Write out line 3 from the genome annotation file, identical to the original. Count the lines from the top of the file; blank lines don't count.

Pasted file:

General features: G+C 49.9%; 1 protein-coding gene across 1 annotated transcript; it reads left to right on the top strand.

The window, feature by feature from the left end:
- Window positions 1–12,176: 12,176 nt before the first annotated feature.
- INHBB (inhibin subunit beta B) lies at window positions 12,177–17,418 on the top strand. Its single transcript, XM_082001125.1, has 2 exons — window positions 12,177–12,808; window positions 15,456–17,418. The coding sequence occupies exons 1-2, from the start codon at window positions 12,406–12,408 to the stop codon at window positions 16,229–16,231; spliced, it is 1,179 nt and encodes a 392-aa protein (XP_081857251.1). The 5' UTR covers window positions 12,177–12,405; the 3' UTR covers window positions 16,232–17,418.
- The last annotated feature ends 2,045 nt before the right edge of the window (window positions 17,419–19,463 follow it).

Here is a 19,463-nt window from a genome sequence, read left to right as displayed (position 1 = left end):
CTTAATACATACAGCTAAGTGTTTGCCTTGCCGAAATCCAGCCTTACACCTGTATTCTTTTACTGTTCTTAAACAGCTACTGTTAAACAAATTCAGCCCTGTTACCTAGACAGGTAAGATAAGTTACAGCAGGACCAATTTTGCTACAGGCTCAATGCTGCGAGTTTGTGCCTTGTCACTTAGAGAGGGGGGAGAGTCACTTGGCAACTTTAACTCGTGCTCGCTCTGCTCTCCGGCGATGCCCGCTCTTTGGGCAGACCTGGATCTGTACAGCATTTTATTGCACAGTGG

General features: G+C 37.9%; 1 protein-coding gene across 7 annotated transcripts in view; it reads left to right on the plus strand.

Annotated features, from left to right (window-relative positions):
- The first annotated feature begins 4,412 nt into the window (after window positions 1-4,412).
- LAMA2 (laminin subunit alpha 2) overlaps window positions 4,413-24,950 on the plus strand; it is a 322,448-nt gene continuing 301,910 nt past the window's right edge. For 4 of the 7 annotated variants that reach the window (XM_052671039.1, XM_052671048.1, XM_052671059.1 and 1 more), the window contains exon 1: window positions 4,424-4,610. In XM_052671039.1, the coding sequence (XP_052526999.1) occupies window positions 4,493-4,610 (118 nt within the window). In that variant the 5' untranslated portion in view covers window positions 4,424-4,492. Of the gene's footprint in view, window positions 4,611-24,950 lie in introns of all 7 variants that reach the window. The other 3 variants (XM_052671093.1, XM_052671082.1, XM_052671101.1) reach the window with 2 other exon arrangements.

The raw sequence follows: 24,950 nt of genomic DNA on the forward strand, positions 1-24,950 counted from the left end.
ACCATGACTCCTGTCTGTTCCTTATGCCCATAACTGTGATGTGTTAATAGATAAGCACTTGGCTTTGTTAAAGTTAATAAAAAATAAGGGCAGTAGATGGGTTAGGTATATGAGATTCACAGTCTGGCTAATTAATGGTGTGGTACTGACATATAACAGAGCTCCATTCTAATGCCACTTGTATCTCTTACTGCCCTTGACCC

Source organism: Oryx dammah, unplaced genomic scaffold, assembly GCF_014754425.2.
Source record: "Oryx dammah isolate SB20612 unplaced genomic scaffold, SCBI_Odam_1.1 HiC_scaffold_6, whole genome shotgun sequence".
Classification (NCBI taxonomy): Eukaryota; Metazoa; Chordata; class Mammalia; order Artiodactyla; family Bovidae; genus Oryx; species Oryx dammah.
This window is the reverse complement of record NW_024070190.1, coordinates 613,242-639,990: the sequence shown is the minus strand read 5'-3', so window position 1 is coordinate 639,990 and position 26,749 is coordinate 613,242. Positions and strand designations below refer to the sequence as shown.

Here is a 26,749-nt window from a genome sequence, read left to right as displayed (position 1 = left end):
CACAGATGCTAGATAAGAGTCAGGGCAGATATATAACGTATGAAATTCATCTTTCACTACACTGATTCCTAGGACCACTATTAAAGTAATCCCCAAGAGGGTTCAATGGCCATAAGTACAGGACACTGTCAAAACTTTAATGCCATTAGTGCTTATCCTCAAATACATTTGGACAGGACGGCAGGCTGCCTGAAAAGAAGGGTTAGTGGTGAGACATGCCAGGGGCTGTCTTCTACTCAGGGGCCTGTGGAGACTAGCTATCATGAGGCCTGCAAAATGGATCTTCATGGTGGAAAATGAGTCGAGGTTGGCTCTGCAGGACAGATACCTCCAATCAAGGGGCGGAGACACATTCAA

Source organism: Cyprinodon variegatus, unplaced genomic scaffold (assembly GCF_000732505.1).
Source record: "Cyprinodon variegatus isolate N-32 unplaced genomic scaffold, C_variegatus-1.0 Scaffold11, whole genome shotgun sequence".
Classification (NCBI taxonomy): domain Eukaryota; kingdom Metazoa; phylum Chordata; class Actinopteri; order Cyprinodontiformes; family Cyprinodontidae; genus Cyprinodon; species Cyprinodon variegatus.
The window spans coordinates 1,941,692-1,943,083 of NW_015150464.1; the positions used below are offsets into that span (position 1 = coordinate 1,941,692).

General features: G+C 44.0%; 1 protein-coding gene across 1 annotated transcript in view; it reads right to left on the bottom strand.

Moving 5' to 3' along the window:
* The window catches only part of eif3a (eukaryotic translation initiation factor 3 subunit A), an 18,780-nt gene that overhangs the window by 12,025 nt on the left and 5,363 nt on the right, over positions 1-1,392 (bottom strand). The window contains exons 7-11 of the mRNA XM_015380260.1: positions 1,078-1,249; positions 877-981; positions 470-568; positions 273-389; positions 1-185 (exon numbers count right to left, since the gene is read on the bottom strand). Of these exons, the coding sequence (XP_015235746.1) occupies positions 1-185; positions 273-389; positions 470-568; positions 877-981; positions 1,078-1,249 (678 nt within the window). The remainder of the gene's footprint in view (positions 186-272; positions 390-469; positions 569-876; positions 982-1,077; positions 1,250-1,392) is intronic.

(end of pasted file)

- Window positions 1–12,176: 12,176 nt before the first annotated feature.